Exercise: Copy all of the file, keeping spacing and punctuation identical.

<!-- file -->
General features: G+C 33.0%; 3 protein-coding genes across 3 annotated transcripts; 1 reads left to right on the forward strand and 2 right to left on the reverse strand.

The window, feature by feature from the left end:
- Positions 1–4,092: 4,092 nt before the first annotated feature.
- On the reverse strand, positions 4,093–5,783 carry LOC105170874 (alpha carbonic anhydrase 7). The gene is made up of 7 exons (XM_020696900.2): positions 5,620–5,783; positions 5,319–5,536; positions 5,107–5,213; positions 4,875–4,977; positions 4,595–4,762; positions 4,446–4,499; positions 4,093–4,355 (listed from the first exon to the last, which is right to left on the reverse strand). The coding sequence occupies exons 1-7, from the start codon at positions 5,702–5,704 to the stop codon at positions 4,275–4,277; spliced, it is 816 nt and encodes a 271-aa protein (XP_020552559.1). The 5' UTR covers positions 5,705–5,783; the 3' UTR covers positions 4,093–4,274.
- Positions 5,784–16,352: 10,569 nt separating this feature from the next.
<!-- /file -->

General features: G+C 33.0%; 3 protein-coding genes across 3 annotated transcripts; 1 reads left to right on the forward strand and 2 right to left on the reverse strand.

The window, feature by feature from the left end:
- Positions 1–4,092: 4,092 nt before the first annotated feature.
- On the reverse strand, positions 4,093–5,783 carry LOC105170874 (alpha carbonic anhydrase 7). The gene is made up of 7 exons (XM_020696900.2): positions 5,620–5,783; positions 5,319–5,536; positions 5,107–5,213; positions 4,875–4,977; positions 4,595–4,762; positions 4,446–4,499; positions 4,093–4,355 (listed from the first exon to the last, which is right to left on the reverse strand). The coding sequence occupies exons 1-7, from the start codon at positions 5,702–5,704 to the stop codon at positions 4,275–4,277; spliced, it is 816 nt and encodes a 271-aa protein (XP_020552559.1). The 5' UTR covers positions 5,705–5,783; the 3' UTR covers positions 4,093–4,274.
- Positions 5,784–16,352: 10,569 nt separating this feature from the next.